I had hoped I would get the opportunity to talk about Crown of Feathers by Nicki Pau Preto this month, or maybe even begin what’ll probably amount to a several-month-long discussion of Robert Jordan’s Wheel of Time series, both of which would better follow along with the book discussions that I do once every month. However, as I’ve dutifully watched these final six episodes of Game of Thrones, it became pretty apparent that I wouldn’t be doing my job as a storyteller if I didn’t talk about how such a massive television series failed its audience so grandly with its climax and resolution.
Obviously, this post is as full of spoilers as Winterfell was full of wights, so proceed down these dark halls with caution.
I should add, for those new here, that while my points of discussion below are my opinions, they are opinions based off of a lot of experience as both a story-consumer and a storyteller. I look at the missteps of a narrative in the hope that they can be used as a lesson for future stories. It’s less of a place to rant and more a place to ensure we’re encouraging the best stories possible.
The Wheel Doesn’t Always Have to be Broken.
The premier of Game of Thrones opened up with some men of the Nights Watch encountering a mythical foe that we audience would later learn were White Walkers and wights. They were frightening, a force we couldn’t comprehend. In an epic fantasy series, such a force is to be expected. It was clear from the beginning that the Night King would be the Big Boss that the characters would barely overcome.
This is where I bring in the concept of a circular ending. Not too long ago, I wrote a post discussing different plot archetypes, and using them as a way to help plot out your narrative. Circular endings are a similar tool for narratives, no matter how short or long they may be. Like with your general plot archetypes, circular endings are tried and true methods of ending a story. By both beginning and ending with the great White Walker threat, there would have been a great overall build-up and release of tension, followed by the resolution of the great series.
While Danaerys might insist on breaking the wheel, and people might insist, narratively speaking, that “wheels” such as the circular ending archetype make for dull storytelling, one only has to compare the concern we felt for our main characters as they fought the Night King versus the concern we felt for those same characters as they “fought” against Cersei to realize we have tropes for a reason. My first great disappointment with this season was how quickly they dispatched the White Walker threat–which, although it took an entire 90 minutes, still was only a single episode where they used the massively disappointing kill-the-boss-and-every-foot-soldier-immediatelt-falls cliché. The tension built over the course of seven seasons felt cheapened by the actual episode (made even more frustrating by poor visibility, idiocy on Jon’s and Dany’s part, and far fewer major character deaths than even the Red Wedding).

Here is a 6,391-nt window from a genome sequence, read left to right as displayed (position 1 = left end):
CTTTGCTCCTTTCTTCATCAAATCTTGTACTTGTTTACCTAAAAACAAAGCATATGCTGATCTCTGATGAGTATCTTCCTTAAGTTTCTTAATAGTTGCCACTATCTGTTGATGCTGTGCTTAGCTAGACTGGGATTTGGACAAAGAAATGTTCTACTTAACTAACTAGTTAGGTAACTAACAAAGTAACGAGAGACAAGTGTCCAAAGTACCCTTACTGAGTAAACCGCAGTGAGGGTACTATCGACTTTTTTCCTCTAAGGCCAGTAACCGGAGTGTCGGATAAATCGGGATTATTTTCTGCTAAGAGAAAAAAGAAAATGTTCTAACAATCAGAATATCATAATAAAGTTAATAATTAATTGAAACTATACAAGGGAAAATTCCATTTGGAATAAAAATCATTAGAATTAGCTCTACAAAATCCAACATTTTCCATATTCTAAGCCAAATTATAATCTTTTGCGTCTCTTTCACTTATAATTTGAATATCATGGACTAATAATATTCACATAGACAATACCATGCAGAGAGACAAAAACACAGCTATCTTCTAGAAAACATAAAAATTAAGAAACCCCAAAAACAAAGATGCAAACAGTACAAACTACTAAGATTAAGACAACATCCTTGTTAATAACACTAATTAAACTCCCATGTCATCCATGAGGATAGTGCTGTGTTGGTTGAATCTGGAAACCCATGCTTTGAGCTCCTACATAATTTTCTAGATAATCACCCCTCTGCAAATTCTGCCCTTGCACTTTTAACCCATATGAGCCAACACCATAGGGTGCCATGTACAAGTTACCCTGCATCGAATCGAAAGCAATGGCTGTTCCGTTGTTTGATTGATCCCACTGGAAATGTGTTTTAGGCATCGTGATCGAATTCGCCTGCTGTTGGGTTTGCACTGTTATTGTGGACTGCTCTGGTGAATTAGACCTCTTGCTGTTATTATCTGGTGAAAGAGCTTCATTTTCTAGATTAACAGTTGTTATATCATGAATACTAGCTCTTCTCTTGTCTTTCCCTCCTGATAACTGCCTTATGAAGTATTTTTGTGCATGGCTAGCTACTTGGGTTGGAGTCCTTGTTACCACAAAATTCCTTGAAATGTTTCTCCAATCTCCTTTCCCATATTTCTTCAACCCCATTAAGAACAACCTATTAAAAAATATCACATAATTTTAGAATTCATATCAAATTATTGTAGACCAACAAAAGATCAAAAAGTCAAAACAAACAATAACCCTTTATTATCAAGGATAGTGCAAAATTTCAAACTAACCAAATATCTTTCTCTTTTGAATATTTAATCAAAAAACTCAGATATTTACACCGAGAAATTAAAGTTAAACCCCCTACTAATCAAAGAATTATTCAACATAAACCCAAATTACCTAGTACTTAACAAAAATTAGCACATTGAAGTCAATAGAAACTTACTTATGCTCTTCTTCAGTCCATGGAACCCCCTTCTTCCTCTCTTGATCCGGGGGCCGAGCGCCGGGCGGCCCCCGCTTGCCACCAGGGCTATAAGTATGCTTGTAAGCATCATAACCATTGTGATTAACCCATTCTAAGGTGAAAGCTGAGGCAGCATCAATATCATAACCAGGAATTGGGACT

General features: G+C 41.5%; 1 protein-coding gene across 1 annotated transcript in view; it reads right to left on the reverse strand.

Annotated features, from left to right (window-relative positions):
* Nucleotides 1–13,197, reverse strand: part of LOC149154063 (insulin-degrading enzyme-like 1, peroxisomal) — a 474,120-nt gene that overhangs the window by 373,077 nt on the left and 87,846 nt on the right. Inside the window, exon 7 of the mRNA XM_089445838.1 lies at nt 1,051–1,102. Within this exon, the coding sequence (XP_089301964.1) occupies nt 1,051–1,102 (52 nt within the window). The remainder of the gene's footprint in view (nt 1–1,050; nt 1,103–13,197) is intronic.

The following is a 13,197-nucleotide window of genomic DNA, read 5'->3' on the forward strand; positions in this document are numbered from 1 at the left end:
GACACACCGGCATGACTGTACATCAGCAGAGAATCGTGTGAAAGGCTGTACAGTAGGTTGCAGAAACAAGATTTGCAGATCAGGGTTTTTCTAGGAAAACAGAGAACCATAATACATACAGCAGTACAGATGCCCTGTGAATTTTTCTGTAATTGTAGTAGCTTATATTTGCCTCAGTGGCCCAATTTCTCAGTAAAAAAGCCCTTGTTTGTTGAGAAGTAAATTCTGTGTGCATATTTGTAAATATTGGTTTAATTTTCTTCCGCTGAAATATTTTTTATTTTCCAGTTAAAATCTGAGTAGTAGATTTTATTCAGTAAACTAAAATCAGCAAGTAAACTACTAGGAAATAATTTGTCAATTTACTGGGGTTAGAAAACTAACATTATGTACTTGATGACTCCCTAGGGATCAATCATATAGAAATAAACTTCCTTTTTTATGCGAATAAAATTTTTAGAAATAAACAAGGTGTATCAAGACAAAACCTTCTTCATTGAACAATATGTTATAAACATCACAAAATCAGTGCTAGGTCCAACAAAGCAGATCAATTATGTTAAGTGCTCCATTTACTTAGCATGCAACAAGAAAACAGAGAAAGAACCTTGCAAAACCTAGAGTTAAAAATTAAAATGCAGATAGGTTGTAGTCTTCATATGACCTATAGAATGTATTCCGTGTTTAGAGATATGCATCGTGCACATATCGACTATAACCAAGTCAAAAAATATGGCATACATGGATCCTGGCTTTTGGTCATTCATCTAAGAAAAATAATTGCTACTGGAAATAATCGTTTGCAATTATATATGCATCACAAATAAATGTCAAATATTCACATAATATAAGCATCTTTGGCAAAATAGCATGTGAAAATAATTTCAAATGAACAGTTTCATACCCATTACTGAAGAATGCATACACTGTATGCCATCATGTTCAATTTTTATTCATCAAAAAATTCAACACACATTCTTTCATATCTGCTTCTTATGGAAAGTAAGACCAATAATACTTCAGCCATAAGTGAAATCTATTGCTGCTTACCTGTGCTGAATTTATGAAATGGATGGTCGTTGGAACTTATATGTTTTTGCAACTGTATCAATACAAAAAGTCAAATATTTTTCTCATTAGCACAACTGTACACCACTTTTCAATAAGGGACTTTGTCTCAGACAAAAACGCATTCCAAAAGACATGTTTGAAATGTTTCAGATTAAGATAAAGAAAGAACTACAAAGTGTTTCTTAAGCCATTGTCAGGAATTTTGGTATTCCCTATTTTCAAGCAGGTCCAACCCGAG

Shock Value Doesn’t Make For Epic Storytelling.
Arya has been my favorite character from the beginning. She was tough, defiant, and determined to survive. The slight of hand she pulled to kill the Night King had me screaming just as loud as the next person. That did not mean that, narratively speaking, it was right to give that job to her. For as long as the show had been foreshadowing the threat of the White Walkers, they’ve likewise subtly been suggesting that Jon Snow would ultimately be the one to defeat them. His role at the Wall, his interaction with the wildlings, and his being brought back from the dead all built up to the impression that Jon Snow would be the one to deal the death blow.
While Arya was given Melisandre’s prophecy regarding eye color, and while Arya became a skilled assassin, nothing about her character’s storyline suggested she would play a major role in killing the White Walkers. Blue eyes were just another eye color on the list of people she would kill, proof that she would take many lives. Her role in the overall story, it seemed, was to kill Cersei or perhaps even Danaerys, when the time came, not to kill the Otherly villain of the show. The only reason she was the character to kill the Night King was because no one expected it.
As George Martin said in an interview: “If you planned your book, that the butler did it, and then you read [on] the internet that someone has figured out that the butler did it, and you suddenly change it midstream that the chambermaid who did it, then you screw up the whole book because you’ve got this foreshadowing early on, and you’ve got these little clues you’ve planted. Now they’re dead ends and you have to introduce other clues and you’re ret-conning it. It’s a mess.” (I found it on a YouTube compilation video, 2:02 minutes in.) Arya was the chambermaid. It was sloppy.
Have a Concrete Understanding of Your Magic System.
When the great battle comes, especially when it involves Otherly entities, it’s just as important to fully understand the power and limitations of the various magic systems at play. Game of Thrones failed twofold. The major one, the one many others have already mentioned, was the questionable life and death of the Night King. It’s important to explain what drives the villains just as much as it is to explain the protagonists, and Game of Thrones has never shied away from such explanations before. However much you hated Cersei, you respected her love for her children. However cringey Ramsay was, at least you knew it was bred from some sort of mad desire to prove himself worthy in the eyes of his father. The White Walkers, on the other hand, were just a mass of bodies there to threaten the protagonists.